“I just remember the awful feeling of ‘Wait! I didn’t even get to say goodbye!’. It broke my heart to realize I’d sent them home without telling them how much I loved them,” recalled Amanda Kirkley, an assistant teacher at Redwood Elementary. “There was so much more we needed to learn, more goals to reach, more memories we needed to make together.”
For Courtney Kelley, a first grade teacher, the story was very similar. “Everything just happened too fast. On Friday, I was talking and laughing with my kids about their plans for Spring Break. And just a few days later, it hit me that I hadn’t told them how much I loved them and just how special each of them really are.”
It wasn’t just concerns about how to continue teaching them, but teachers were left to worry about how they would provide the other things their students need.
Kelley remembered, “I had anxiety thinking about how I was going to make sure my kids were safe and happy and okay everyday.”
That was one year ago. In March of 2020, the coronavirus pandemic forced a near-total shutdown of school buildings and with just a couple of days’ notice, people were left scrambling to figure out how to ensure the educational process continued.
Looking back on this unprecedented event, some very clear takeaways have been drawn about the historic disruption the nation’s schools faced.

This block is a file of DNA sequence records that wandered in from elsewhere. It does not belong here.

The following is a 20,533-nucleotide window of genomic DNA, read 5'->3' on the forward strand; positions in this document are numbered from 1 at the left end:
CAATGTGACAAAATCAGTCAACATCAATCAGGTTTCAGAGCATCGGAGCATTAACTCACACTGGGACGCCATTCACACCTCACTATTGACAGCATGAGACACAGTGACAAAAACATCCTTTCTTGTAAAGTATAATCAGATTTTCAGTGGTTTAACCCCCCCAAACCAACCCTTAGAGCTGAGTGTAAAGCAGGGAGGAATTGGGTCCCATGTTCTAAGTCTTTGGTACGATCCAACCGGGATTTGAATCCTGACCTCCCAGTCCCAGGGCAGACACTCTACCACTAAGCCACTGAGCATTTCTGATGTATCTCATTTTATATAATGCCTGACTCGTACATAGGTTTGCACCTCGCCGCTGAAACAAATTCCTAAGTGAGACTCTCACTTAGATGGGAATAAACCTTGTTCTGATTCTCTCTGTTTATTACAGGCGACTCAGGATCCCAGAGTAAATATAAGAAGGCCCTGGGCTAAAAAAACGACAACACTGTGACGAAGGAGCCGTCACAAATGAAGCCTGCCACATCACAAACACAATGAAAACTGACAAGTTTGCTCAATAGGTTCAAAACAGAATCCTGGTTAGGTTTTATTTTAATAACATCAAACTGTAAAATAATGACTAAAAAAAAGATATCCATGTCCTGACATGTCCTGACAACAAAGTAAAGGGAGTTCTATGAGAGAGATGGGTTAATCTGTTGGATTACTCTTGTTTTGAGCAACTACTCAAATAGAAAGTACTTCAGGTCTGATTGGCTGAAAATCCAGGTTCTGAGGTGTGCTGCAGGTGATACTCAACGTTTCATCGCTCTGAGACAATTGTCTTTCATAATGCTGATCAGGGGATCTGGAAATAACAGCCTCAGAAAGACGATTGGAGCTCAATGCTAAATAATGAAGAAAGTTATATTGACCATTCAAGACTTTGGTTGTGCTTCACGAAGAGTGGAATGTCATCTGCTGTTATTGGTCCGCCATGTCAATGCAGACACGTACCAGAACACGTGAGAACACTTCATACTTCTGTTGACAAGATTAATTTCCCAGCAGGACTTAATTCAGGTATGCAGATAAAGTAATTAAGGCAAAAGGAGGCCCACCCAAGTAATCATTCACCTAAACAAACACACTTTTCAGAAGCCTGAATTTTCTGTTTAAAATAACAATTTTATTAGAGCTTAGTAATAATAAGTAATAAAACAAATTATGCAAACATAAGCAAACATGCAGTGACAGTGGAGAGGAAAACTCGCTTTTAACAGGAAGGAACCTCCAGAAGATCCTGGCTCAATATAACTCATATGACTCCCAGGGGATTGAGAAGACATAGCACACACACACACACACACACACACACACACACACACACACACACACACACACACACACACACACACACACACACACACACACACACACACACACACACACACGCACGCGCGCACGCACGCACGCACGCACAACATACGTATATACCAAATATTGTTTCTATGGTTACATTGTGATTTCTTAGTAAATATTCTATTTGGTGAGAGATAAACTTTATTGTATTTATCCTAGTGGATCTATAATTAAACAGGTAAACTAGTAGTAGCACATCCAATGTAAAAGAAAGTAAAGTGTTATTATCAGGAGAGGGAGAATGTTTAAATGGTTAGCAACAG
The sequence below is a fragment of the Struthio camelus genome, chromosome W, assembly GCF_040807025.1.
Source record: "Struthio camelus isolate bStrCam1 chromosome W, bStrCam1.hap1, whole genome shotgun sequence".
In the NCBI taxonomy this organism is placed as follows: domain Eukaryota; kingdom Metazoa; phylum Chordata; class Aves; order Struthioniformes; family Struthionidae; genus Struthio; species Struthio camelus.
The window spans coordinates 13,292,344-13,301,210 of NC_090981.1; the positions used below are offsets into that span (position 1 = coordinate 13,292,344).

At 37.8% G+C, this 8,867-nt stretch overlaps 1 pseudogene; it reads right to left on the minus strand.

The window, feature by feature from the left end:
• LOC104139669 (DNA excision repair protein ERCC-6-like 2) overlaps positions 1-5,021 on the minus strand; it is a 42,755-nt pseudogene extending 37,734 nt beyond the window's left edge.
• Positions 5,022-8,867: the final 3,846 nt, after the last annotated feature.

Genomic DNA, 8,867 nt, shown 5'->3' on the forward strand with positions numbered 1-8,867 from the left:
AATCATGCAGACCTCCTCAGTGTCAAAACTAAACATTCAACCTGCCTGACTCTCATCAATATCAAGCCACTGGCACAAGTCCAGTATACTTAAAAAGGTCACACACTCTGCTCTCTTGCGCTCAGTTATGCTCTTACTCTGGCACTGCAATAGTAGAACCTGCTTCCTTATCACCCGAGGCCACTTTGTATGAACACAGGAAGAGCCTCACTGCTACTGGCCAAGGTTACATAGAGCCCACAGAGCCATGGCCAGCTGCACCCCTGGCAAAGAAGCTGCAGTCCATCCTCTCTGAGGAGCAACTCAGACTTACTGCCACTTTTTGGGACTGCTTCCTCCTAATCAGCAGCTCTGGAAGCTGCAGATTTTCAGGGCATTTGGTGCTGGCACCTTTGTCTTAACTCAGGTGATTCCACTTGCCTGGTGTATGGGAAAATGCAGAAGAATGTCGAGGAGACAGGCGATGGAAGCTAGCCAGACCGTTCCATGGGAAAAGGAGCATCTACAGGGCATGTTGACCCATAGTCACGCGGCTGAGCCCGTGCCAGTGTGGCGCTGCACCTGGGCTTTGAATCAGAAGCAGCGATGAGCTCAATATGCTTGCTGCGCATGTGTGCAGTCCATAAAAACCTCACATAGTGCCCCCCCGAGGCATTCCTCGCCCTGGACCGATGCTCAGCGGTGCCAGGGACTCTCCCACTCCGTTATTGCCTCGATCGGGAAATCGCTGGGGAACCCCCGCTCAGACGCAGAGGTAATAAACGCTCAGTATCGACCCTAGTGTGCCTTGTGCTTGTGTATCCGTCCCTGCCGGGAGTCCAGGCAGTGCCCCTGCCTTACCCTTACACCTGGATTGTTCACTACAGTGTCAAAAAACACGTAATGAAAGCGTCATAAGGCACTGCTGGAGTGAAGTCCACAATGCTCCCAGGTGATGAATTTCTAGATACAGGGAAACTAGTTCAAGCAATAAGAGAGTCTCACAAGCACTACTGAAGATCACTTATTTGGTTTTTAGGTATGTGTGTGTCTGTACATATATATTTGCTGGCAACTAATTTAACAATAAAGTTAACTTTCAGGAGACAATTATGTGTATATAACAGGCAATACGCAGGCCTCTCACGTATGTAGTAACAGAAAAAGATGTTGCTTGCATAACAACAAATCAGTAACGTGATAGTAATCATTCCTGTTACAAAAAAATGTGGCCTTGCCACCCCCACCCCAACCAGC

1. Schools are capable of adapting quickly to necessary change.
When the coronavirus struck and buildings were shuttered, educators had to reinvent their schools in record time. Administrators and leaders raced to get working computers and chromebooks in the hands of every student, and the district’s technology department worked tirelessly to get internet connections to even the most remote areas of the county. Those in charge of curriculum researched the most effective online platforms, and teachers immersed themselves in learning how to best utilize these new methods of instruction.
Suddenly teachers went from standing in front of students to logging into Zoom and Google Classrooms and all of the other learning platforms in a matter of days. Creativity and improvisation are still clearly on display in every facet of schooling.
2. Parents are also capable of and willing to change.
Parents earned a new title overnight – educator. For parents, especially those with young children, school closures meant taking on new responsibilities for their child’s education – ensuring devices are charged, internet is reliable, homework is done and lessons are complete.
Anna Jones, a parent to twin second graders and an eight grader, said, “At first, I was kind of excited about the prospect of not having to fight my kids to get them up and out of the house in the mornings. That quickly turned into fear when I realized that I was going to have to help teach them.”
Jones said she basically had to become a student herself. “I’m ashamed to admit that I didn’t pay a lot of attention to my kids’ work. They always managed to do well and make good grades. I quickly became aware of just how great their teachers must have really been. I had to go learn the math and ELA (English and language arts) skills myself first before I could help with their work. I had to learn to use their devices. I had to totally overhaul the way I’d been doing things.”
3. Schools provide much more than just academics, and that will unlikely ever change.